Survival is the mantra, given that there are zero revenues on hand?

In tourism, one can’t work from home. Our first priority is towards survival, which is how to get working capital back in the hands of this industry, and then only revival will follow. One must first survive to be able to revive.

If somehow term loans and payments including EMIs can be deferred without interest, all statutory obligations, across municipalities and other agencies, like  GST, taxes, etc could be deffered, electricity and water charges to be deffered and electricity duties, charges, levies other minimum guarantee charges to be waived, it could get working capital in the hands of the sector.

­­­­­­­­­­­­­­­­­­What then is your expectation from the government at this moment in time?

We need more clarity on the likely government support and we need this stimulus fast.  It’s going to be a completely new world and we need support to get back to the starting line, once again. We will need to think on how to restructure our establishments. Singapore announced 50% employee support and the US 75% with 650 USD to even the unemployed. Social distancing norms will reduce capacities, turnout in numbers and result in much lower revenues in our business.

Any specific suggestions, therefore?

Owing to the pandemic and resultant recession, there are bound to be closures even if the lockdown ends today. Stimulus from the government needs to come as of yesterday and with every single passing day, the casualties will only keep increasing and will push those struggling to survive, more and more towards and into the red. Let us take a simple example of restaurants or hotels on rental arrangement. Either rent needs to be waived off or drastically reduced or it will be impossible for these establishments to survive. Revival is another issue altogether. Like I said, only if one survives can one revive. There are hotels which have been operating under the OYO rooms, as an example. To make it simpler, such hotels are basically being run under a rental agreement. Oyo being an operator, has now retracted from their agreement with the owners, invoking Force Majeure, that means no minimum guarantee which means again no income or revenue for the hotel owner. So such OYO hotels are in the red. We will see their retraction from the OYO platform and possible closure. We will have to statistically see how many such contracts exist to be able to put a number to them. And then there are other operators, apart from OYO.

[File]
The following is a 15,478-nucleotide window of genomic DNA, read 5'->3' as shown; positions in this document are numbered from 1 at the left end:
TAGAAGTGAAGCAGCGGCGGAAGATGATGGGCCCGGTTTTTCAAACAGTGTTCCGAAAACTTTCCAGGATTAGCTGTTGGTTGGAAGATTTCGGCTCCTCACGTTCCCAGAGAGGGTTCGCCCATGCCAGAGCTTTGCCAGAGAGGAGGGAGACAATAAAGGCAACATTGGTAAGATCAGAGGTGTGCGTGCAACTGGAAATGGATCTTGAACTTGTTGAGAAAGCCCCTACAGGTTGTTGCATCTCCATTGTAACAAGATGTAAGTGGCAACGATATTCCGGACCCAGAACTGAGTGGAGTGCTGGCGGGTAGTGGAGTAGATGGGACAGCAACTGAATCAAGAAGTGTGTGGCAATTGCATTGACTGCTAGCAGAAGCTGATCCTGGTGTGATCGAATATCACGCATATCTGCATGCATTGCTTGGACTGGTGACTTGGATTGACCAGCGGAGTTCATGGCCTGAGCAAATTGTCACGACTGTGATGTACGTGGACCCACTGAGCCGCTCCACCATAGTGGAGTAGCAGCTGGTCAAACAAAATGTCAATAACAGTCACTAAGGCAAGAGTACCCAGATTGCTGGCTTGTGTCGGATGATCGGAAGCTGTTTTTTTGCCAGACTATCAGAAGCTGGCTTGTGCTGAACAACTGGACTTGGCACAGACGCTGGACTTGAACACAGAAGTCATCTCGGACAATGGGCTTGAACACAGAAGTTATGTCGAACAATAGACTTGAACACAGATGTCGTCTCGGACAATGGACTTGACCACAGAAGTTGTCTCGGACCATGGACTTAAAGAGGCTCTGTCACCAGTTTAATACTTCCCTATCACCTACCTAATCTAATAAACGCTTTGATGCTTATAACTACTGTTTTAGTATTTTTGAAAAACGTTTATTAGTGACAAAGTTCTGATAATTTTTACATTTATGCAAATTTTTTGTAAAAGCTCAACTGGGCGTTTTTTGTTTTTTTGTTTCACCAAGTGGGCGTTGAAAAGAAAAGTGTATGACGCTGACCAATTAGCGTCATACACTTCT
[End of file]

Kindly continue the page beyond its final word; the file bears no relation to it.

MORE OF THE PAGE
Similarly, those restaurant chains who have relied on external funding and thus operating with high rentals and salaries are going to find it really hard to survive. Which is why I say that there are bound to be casualties. Not to say that privately owned establishments will all survive. It will be another 6-8 months at least before the restaurants will see any credible activity. For hotels it will be at least one year from now and this is presuming we start in the next 10-15 days, which is also questionable but we need to be existing at that time, which will depend directly on what stimulus we get now.